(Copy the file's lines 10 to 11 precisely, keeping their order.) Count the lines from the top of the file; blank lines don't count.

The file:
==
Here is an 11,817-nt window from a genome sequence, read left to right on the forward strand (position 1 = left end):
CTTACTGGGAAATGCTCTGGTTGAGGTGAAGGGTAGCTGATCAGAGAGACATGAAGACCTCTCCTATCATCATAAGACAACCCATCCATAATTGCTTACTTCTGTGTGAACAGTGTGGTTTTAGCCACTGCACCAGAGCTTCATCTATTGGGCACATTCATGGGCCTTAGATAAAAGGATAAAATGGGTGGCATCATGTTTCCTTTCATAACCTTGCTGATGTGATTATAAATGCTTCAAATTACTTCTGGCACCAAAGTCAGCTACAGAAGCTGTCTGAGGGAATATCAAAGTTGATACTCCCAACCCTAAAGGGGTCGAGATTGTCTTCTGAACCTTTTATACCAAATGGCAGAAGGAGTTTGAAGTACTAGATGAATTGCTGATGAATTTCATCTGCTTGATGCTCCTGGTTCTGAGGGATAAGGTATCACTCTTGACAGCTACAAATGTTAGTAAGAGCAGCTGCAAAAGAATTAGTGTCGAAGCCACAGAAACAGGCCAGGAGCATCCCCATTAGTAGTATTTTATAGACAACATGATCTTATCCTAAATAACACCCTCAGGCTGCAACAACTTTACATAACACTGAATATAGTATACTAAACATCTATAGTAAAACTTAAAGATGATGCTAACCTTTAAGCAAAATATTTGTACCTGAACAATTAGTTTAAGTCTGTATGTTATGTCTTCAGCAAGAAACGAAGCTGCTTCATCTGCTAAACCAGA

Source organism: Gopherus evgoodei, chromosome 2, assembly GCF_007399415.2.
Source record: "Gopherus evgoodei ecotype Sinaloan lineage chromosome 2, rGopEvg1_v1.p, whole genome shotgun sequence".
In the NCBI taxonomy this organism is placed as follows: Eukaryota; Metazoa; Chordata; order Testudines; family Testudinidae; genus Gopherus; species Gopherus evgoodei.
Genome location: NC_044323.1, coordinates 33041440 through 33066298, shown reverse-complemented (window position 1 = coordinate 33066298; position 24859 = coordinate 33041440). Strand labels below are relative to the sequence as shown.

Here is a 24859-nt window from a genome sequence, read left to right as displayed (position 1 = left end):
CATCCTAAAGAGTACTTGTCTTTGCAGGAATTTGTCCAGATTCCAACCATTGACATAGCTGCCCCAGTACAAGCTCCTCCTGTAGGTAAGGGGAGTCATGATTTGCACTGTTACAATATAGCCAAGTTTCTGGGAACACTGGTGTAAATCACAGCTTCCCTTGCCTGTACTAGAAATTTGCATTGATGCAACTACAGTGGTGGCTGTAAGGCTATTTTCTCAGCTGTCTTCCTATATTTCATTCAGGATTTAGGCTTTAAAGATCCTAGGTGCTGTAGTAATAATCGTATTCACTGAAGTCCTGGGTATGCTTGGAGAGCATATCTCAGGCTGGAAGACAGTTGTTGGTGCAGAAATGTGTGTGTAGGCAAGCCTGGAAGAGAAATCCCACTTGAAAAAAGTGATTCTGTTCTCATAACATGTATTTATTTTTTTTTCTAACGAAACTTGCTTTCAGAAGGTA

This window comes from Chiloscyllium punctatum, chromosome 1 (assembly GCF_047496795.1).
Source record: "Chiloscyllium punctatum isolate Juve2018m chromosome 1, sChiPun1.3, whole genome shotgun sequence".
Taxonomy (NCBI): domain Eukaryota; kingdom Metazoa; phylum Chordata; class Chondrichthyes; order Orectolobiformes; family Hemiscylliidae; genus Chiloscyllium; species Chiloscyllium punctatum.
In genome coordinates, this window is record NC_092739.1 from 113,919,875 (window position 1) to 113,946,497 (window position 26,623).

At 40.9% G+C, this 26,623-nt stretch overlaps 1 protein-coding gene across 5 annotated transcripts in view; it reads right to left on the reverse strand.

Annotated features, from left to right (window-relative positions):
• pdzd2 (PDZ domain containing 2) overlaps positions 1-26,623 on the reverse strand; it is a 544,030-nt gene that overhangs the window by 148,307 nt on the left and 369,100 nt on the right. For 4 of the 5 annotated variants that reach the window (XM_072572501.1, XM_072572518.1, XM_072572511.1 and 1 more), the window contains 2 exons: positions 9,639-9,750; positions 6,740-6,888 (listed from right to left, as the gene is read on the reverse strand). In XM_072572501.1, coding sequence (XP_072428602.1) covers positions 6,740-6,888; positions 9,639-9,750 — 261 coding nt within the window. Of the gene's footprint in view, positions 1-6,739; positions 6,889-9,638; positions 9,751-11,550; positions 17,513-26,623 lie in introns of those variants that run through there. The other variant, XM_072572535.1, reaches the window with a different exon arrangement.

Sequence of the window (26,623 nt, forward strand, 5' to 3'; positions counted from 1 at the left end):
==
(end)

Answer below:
Source record: "Chiloscyllium punctatum isolate Juve2018m chromosome 1, sChiPun1.3, whole genome shotgun sequence".
Taxonomy (NCBI): domain Eukaryota; kingdom Metazoa; phylum Chordata; class Chondrichthyes; order Orectolobiformes; family Hemiscylliidae; genus Chiloscyllium; species Chiloscyllium punctatum.